Back in the van, the drivers drive right past Vinh, the town where we are supposed to stop for our fantastic lunch. Now they tell us we will find an amazing lunch at the border. It has become clear that their biggest concern is getting us to the border quickly so they can get back to Hanoi, and they will continue to say anything to appease us.
The Shady Border
We arrive at the border in the middle of the afternoon. The shadiness in the atmosphere is palpable. The only other people are an abundance of men in military uniforms. There is also a monkey in the corner.
At the border restaurant, we sit at a table next to some military men while our driver finds out what’s available to eat. We observe the intriguing meals the military men are enjoying and it actually looks promising. Then our driver returns to let us know our options: Beef noodle soup. Nothing else.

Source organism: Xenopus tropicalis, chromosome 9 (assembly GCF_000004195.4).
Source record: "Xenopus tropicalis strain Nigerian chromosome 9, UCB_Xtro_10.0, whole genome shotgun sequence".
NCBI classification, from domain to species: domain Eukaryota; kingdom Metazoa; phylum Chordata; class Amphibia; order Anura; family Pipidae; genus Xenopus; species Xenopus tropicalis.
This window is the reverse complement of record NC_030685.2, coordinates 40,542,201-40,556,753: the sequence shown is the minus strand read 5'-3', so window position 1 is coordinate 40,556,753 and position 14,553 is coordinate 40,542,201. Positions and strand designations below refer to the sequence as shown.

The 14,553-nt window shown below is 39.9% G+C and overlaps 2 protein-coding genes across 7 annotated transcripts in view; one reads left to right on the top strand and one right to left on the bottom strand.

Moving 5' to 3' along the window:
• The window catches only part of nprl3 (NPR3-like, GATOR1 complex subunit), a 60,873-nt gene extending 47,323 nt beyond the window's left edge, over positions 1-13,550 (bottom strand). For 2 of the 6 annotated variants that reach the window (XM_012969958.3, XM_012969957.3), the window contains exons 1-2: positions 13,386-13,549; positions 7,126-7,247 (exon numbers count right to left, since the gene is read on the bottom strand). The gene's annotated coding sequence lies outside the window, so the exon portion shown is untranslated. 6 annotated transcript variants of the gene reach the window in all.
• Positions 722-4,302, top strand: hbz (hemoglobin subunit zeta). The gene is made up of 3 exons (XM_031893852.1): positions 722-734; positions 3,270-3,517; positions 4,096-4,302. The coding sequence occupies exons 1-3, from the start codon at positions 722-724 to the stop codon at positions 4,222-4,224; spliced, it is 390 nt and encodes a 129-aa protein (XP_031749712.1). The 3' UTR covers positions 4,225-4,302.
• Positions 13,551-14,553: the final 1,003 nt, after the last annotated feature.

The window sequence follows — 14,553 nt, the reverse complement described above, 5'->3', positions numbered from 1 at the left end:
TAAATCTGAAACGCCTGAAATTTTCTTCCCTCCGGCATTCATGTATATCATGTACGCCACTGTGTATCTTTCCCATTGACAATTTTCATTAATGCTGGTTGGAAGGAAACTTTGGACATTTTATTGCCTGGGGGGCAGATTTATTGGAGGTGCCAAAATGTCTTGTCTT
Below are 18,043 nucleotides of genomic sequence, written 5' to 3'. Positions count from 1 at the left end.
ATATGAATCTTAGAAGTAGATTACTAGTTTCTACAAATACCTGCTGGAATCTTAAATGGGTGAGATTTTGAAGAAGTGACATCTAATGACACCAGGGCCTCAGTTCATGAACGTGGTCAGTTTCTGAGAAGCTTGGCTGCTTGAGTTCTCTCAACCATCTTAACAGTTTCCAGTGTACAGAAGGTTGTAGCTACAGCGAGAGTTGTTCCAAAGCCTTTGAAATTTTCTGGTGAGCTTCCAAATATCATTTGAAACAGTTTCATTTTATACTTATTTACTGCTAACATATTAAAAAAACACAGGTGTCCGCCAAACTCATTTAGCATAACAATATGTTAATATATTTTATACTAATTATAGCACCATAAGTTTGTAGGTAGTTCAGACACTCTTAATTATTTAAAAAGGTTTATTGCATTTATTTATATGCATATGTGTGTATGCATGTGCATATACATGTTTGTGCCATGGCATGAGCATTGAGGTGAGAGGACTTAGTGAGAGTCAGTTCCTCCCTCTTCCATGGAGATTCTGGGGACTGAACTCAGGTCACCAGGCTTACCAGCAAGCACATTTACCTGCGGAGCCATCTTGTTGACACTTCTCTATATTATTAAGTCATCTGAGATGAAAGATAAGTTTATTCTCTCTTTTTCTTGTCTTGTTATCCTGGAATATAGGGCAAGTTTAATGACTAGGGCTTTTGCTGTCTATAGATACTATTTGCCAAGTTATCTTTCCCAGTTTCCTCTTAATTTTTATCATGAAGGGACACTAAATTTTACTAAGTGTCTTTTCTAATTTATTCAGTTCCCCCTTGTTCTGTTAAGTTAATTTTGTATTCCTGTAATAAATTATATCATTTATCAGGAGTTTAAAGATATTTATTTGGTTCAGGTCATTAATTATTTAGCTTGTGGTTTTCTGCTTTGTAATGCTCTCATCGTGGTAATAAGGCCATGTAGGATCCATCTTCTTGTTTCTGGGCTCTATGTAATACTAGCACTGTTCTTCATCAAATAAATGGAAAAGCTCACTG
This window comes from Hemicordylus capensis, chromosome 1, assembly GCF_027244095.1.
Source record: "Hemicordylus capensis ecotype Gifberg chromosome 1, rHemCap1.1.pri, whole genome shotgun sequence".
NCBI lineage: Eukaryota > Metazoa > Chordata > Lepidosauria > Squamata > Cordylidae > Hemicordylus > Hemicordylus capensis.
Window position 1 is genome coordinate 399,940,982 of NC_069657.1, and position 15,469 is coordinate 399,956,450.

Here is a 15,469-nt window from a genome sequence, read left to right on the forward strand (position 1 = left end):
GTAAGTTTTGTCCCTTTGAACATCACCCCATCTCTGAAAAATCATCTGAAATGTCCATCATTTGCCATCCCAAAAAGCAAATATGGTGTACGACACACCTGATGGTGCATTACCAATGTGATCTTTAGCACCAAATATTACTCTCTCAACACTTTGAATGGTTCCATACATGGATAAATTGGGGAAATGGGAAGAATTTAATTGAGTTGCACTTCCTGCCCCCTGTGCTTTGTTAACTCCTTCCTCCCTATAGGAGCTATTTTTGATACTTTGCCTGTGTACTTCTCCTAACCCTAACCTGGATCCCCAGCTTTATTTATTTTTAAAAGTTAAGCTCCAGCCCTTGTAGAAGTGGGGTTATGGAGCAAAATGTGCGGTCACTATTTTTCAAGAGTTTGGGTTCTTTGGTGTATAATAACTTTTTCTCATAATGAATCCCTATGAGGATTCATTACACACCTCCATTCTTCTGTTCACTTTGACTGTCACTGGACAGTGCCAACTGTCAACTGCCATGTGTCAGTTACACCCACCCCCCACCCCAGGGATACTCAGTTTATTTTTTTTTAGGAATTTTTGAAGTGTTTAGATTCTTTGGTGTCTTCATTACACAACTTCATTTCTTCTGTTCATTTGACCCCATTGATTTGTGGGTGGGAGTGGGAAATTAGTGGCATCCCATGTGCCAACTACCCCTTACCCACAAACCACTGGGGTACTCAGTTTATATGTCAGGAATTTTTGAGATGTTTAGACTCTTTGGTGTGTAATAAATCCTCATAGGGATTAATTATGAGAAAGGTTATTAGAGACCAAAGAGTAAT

After the number of lies he’s told us throughout the day, we are suspicious of him. I don’t bother asking him why that’s the only dish available to us, but I am curious to know if it will actually be beef in the soup. He responds emphatically, “It’s beef! Not chicken, not pork, not dog. Beef!”
Soon, a waitress comes by with the saddest bowls of lukewarm, watered down ramen soup with bits of meat that sure don’t look like beef. I attempt to avoid the mystery meat and try the noodles. It’s as awful as it looks. We come across a small convenience store after lunch and we stock up on little packets of peanuts to try to appease our stomachs.
In the building where we go to get stamped out of Vietnam, the floor is inexplicably wet and the dubious ambiance is amplified. We are approached by a border official who wants something from us. We can’t understand what he wants, so he starts to draw it. Guessing games at the border!
I figure out that he wants — an American two dollar bill. In makeshift traveler’s sign language, I explain that I don’t have a two dollar bill, but I am happy to give him a dollar or two or the Vietnamese dong equivalent.